1. I understand that your tour bus is leaving the parking lot in five minutes, but that doesn't mean it is acceptable for you to barge into the restaurant queue ahead of me, without so much as an “Excuse me,” and then let in three of your friends, all of whom dither between ordering the child’s portion of Mr. Frosty, or the regular size.
2. You Did Not Fight In The War for the right to smoke in my non-smoking zone.
3. Do not assume that brown people do not understand English.
4. Impolite behaviour in a public setting is no less annoying at 75 as it was at 7. Please stop a moment to consider that just because you can’t hear yourself, it doesn’t mean you’re whispering.
Tuesday, November 06, 2001
The Julie is back! I am back from my desperately overdue appointment with my hair stylist, and the Julius Caesar cut frames my coconut yet again. Surprise, my stylist just got herself a little religion. Not that I minded, yet her crucifixdid keep tapping my skull as she leaned over to trim my hair.
I see that those ridiculous "pop-under" ads are getting up someone's nose again.
For those cynics who say life isn't all pretzels and beer, I will just say this: Oh, yeah? Because when I arrived at Luxurious Mountain Hotel #1 on Sunday night [for business! really for business!], there, in my SUITE, was a plate of homemade pretzels alongside a bucket containing two bottles of beer. If there's any better way to watch Game #7 of the World Series, I have yet to hear it.
Luxury, schmuxury. The client worked my ass off all the next day. I knew I'd have to pay for sleeping in a bed that was wider than I am tall, soaking in a jet tub, wrapping myself in a freshly laundered cotton robe....okay, enough.
I was thrilled to find that I was sharing the Luxurious Mountain Resort with none other than The Billy Graham School of Evangelism. I mean, I know I was staying at heaven on earth, but when I heard the church music on Monday morning, I thought, "Holy overkill." Anyway, yep, there I was, surrounded by your average white evangelizin' type. I have to say, punnishly, thank God for them, since they're not afraid of travelling in these troubled times, since the worst that could happen (a terrorist attack) just means they get "called home." Don't laugh...they may save the tourism industry. Hmmm...can't believe I just said that....
The most unfortunate product name in Calgary, and perhaps world, history is still here: IP Anywhere®. What the heck is it, you ask? According to its product description, it has something to do with offering "new paradigms in remote data acquisition, monitoring, and control." Yeah, yeah, but come on...did any of you say the name out loud before you registered it? I remember nearly driving off the road the first time I saw a billboard for the product. Yes, I know it's childish, but it's also, unfortunately, an automatic association to those jokes of long ago: Yellow Spots on the Wall, by I.P. Standing; Race to the Outhouse, by Willy Makeit and Betty Won't. Still, if someone were to offer me an IP Anywhere® baseball cap, I'd take it. I have no shame.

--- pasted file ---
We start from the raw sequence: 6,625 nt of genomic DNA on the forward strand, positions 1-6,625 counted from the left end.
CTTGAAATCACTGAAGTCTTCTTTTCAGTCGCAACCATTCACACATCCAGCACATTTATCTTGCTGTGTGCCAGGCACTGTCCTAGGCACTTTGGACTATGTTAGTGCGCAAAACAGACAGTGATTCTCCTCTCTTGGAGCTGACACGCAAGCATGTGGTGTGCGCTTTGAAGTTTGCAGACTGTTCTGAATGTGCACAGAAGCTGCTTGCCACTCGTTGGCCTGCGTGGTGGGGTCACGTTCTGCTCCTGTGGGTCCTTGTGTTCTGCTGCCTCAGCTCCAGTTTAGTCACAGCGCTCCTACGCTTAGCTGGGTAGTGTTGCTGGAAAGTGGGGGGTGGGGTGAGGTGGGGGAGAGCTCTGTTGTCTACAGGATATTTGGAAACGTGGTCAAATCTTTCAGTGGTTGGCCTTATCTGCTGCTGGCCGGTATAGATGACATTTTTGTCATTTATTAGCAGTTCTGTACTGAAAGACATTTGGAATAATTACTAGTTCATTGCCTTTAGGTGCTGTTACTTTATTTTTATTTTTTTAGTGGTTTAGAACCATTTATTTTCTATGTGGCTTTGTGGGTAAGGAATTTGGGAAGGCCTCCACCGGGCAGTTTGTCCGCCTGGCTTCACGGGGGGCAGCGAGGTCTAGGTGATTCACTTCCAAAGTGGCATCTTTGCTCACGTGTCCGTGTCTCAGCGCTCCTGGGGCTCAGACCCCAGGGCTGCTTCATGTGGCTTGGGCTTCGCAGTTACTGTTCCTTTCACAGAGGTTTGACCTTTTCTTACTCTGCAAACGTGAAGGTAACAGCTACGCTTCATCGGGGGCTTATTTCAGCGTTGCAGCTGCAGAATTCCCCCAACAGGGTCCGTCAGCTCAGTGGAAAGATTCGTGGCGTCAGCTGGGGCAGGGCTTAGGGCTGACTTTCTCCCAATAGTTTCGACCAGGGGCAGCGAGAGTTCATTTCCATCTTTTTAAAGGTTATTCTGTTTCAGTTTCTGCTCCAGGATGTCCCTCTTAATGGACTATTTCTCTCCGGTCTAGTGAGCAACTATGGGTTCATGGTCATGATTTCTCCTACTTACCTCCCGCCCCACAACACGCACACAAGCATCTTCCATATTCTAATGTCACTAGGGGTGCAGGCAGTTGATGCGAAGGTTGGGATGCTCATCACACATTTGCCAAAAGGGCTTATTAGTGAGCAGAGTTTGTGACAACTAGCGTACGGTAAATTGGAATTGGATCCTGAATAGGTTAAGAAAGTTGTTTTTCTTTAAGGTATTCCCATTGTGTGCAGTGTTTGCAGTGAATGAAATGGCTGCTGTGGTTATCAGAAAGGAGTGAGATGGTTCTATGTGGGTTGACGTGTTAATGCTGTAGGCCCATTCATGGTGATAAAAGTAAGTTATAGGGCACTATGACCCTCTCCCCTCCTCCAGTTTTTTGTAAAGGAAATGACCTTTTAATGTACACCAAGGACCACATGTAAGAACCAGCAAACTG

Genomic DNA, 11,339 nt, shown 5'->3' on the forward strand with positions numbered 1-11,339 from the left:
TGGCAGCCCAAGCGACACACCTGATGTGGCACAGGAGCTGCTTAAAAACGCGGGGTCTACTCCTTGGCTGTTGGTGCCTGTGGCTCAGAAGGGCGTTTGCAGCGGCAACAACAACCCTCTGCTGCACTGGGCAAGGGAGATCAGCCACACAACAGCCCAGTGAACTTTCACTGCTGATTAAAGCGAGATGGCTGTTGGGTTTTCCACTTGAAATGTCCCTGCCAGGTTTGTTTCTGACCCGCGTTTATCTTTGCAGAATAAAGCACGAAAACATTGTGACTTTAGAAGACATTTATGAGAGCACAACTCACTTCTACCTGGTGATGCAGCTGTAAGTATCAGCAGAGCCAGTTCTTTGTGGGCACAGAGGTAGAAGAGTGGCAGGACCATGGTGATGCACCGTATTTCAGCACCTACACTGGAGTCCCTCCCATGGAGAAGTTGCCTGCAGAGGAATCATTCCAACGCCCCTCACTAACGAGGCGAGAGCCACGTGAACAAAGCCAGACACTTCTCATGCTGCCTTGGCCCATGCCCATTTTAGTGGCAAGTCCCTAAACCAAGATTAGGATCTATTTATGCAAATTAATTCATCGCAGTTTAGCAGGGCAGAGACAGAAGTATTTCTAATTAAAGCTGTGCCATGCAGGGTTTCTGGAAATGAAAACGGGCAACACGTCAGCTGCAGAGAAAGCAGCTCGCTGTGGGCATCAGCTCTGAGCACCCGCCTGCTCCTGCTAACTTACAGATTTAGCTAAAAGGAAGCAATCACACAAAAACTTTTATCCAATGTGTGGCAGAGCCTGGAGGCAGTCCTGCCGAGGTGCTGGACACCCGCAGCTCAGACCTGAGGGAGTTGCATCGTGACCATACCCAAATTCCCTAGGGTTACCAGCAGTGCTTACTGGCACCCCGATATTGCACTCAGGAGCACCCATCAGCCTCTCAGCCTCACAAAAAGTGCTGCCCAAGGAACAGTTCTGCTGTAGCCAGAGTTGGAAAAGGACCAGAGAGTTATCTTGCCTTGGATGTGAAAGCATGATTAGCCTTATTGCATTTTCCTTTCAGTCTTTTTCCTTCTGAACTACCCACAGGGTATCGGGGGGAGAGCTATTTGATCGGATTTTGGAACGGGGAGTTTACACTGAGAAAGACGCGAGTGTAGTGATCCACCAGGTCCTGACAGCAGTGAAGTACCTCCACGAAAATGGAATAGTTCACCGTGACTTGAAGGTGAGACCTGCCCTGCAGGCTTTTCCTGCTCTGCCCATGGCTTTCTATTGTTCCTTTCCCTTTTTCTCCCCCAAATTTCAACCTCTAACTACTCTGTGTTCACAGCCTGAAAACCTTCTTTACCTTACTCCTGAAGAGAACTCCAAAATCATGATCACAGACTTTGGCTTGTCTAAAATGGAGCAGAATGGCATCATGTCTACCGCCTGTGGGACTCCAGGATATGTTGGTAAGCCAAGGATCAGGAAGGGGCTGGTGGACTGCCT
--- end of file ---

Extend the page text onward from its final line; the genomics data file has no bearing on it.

Sunday, November 04, 2001
As I'm about to head to the hills, it seems like an appropriate moment to talk of hills being alive with the sound of music. The Sing-Along Sound of Music, that is. I went to the opening night in Calgary. My overriding impressions are below:
Was it fun? Yes, for the most part. It was nerdy-cool to see the original Liesl, Charmian Carr, in person. Singing all the songs at the top of my lungs was a hoot (literally). See all the costumes was amusing, especially the two men who dressed as goats. (Gettit? The Lonely goatherd?) Playing with the bag of props I was given as part of my ticket fee was also fun, especially the exploding prop. Collapsing in mad, helpless giggles with Fearless when the abbess asked Maria, "What is it you can't face," and her accent turns the word "can't" into a four-letter word...that was VERY FUN. What wasn't fun was being constantly assailed by the shouted remarks of socially retarded adults who'd unfortunately been drinking up a storm before coming to the film. One woman in particular was extremely annoying, since she thought she was Tom Servo, Crow. T. Robot, Joel Hodgson and Mike Nelson rolled into one, trying her darnedest to keep up an MST 3K-style commentary, yet relying solely on peepee/poopoo jokes. Example: The von Trapps are hiding behind a tombstone, trying to elude the Nazis. High-larious comment from demented drunk: "Oh, Kurt, I told you not to fart!" Not that I was expecting total silence in a sing-along movie...just that less of the childish humour and more of the singing would have made it a perfect nerdy evening.
Oh, I am spoiled... My friend Vinnie in Los Angeles just surprised me with a gift of a Salon Premium subscription. I was miffed at Salon when they decided to charge for their articles, but I have to admit I really missed a lot of the writing. So thank you, Vinnie, and I'll try to contribute intelligent nuggets to our next conversation.
And thanks to No Comment for hosting the first blog salon I've ever attended. Great, intense, involving conversations were also had with Cacomixl and Roryborealis throughout the evening. I hated to drag myself away. And I love it when that happens.